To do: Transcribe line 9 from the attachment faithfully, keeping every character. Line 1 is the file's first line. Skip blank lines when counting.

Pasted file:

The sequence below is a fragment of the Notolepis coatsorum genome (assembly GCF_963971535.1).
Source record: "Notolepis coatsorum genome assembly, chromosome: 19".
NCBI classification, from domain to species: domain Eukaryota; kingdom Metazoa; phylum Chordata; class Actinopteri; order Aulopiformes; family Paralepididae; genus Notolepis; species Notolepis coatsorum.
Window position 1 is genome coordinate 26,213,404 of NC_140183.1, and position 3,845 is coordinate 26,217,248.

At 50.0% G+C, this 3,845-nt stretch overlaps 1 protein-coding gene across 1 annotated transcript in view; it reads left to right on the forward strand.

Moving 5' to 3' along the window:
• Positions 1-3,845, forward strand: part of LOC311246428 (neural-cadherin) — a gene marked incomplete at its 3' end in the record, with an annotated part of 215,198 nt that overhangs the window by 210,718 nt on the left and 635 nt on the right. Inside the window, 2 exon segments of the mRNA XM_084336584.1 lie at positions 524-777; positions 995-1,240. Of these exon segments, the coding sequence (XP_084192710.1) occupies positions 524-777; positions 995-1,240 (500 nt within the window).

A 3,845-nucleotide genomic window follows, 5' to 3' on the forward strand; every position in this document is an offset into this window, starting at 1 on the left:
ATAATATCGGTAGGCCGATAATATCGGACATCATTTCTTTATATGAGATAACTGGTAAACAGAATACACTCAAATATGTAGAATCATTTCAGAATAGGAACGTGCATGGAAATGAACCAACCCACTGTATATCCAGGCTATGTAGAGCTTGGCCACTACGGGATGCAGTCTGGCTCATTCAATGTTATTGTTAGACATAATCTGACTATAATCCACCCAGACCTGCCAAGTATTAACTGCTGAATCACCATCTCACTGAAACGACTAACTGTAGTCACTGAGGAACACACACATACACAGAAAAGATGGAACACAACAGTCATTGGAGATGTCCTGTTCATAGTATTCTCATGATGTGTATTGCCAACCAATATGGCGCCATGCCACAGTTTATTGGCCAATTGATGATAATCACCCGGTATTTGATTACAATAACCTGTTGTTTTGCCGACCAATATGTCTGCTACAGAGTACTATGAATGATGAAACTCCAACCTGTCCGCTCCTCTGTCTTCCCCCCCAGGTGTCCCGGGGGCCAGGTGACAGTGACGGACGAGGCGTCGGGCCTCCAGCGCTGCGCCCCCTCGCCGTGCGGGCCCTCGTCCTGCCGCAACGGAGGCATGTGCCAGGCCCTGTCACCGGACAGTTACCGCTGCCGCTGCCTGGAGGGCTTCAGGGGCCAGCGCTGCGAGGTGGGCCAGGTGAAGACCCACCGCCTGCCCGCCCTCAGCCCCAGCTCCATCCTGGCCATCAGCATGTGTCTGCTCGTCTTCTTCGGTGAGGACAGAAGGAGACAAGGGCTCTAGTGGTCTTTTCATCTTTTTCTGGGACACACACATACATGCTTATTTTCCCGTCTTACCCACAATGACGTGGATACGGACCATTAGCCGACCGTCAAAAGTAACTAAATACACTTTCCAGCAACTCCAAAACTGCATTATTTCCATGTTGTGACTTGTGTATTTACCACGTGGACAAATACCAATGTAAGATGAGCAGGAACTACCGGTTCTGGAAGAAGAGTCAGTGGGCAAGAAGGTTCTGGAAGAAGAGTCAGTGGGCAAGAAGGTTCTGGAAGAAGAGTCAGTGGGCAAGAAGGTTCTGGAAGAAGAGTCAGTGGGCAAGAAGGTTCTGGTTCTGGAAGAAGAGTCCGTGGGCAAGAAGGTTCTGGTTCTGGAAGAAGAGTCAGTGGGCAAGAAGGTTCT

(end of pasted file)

ATAATATCGGTAGGCCGATAATATCGGACATCATTTCTTTATATGAGATAACTGGTAAACAGAATACACTCAAATATGTAGAATCATTTCAGAATAGGAACGTGCATGGAAATGAACCAACCCACTGTATATCCAGGCTATGTAGAGCTTGGCCACTACGGGATGCAGTCTGGCTCATTCAATGTTATTGTTAGACATAATCTGACTATAATCCACCCAGACCTGCCAAGTATTAACTGCTGAATCACCATCTCACTGAAACGACTAACTGTAGTCACTGAGGAACACACACATACACAGAAAAGATGGAACACAACAGTCATTGGAGATGTCCTGTTCATAGTATTCTCATGATGTGTATTGCCAACCAATATGGCGCCATGCCACAGTTTATTGGCCAATTGATGATAATCACCCGGTATTTGATTACAATAACCTGTTGTTTTGCCGACCAATATGTCTGCTACAGAGTACTATGAATGATGAAACTCCAACCTGTCCGCTCCTCTGTCTTCCCCCCCAGGTGTCCCGGGGGCCAGGTGACAGTGACGGACGAGGCGTCGGGCCTCCAGCGCTGCGCCCCCTCGCCGTGCGGGCCCTCGTCCTGCCGCAACGGAGGCATGTGCCAGGCCCTGTCACCGGACAGTTACCGCTGCCGCTGCCTGGAGGGCTTCAGGGGCCAGCGCTGCGAGGTGGGCCAGGTGAAGACCCACCGCCTGCCCGCCCTCAGCCCCAGCTCCATCCTGGCCATCAGCATGTGTCTGCTCGTCTTCTTCGGTGAGGACAGAAGGAGACAAGGGCTCTAGTGGTCTTTTCATCTTTTTCTGGGACACACACATACATGCTTATTTTCCCGTCTTACCCACAATGACGTGGATACGGACCATTAGCCGACCGTCAAAAGTAACTAAATACACTTTCCAGCAACTCCAAAACTGCATTATTTCCATGTTGTGACTTGTGTATTTACCACGTGGACAAATACCAATGTAAGATGAGCAGGAACTACCGGTTCTGGAAGAAGAGTCAGTGGGCAAGAAGGTTCTGGAAGAAGAGTCAGTGGGCAAGAAGGTTCTGGAAGAAGAGTCAGTGGGCAAGAAGGTTCTGGAAGAAGAGTCAGTGGGCAAGAAGGTTCTGGTTCTGGAAGAAGAGTCCGTGGGCAAGAAGGTTCTGGTTCTGGAAGAAGAGTCAGTGGGCAAGAAGGTTCT